The present orgy of spending financed by printing money sets an alarming precedent.

It seems to give the lie to the idea that public spending must not exceed available resources. Politics is like water. It flows downhill by the easiest path. The rapidly developing habit of using central banks to finance governments is going to be difficult to break. MMT is a dangerous drug to which political elites can easily become addicted.

The developed economies of the northern hemisphere can pursue imprudent fiscal policies because in the current deflationary environment they can get away with it, at least in the short term. They have large, diverse and robust economies. In the case of Europe and Japan, they have external surpluses, so are less vulnerable to capital flight.

The US enjoys the inordinate privilege of the dollar being the world’s reserve currency. Even though in all likelihood these nations are creating serious problems for the future, they have the freedom to be irresponsible without immediate adverse consequences. The same does not apply to emerging markets and, in particular, does not apply to South Africa.

SA’s immediate problem is a paucity of domestic savings. In recent years we have been trapped in economic stagnation. There is widespread agreement that escaping from this unhappy situation will require increased investment by productive enterprises.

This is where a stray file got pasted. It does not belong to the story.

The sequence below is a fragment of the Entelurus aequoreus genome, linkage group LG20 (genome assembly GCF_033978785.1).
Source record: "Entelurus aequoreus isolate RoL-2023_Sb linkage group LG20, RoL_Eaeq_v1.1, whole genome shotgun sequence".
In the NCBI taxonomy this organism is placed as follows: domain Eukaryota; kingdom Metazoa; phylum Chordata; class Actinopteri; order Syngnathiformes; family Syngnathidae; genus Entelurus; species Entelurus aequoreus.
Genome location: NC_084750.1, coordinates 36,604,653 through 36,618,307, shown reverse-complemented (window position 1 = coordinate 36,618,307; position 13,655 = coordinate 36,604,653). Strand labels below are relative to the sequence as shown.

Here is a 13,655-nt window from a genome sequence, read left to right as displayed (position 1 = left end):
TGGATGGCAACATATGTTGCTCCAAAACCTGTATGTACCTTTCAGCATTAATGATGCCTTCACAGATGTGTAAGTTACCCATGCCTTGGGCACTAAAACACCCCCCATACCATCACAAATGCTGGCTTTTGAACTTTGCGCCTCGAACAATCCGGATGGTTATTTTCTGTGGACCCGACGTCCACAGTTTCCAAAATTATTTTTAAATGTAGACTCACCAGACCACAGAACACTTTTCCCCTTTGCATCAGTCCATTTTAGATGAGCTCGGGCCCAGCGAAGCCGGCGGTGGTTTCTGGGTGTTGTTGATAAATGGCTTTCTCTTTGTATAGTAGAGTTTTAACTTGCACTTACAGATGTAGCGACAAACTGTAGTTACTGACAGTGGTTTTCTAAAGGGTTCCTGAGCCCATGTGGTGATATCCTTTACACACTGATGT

Unfortunately, our fiscal deficit has grown so large it is currently consuming our national savings in their entirety and even on the most optimistic projections threatens to crowd the private sector out of domestic capital markets for years to come.

Foreigners who invest in emerging markets are particularly neurotic about governments that are unconventionally imprudent. They wish to avoid investing in a country that will become the next Zimbabwe, Venezuela or Argentina. Among the warning signals that would prompt instant capital flight is funding the government through the central bank by printing money.

If SA started doing this, an exodus of capital would make financing its fiscal deficit more difficult and expensive. Even the dollar has weakened 8% following the Fed’s massive creation of money earlier this year. The rand would be much more vulnerable. There is a lot of foreign money in SA, including about R500bn in government bonds, the owners of which could panic.

The rand would weaken with inflationary consequences, which would force the Reserve Bank to increase interest rates. While there would be immediate short-term costs, even more damaging would be the long-term consequences of exclusion from international capital markets. Who in their right mind would invest in a country, which is adopting the policies that bankrupted Zimbabwe?

While funding SA’s fiscal deficit is a formidable challenge, we do not have the freedom to copy developed economies and print the money. To do so would make matters even worse. MMT is not for us.

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This article originally appeared in the 5 November edition of finweek. You can buy and download the magazine here.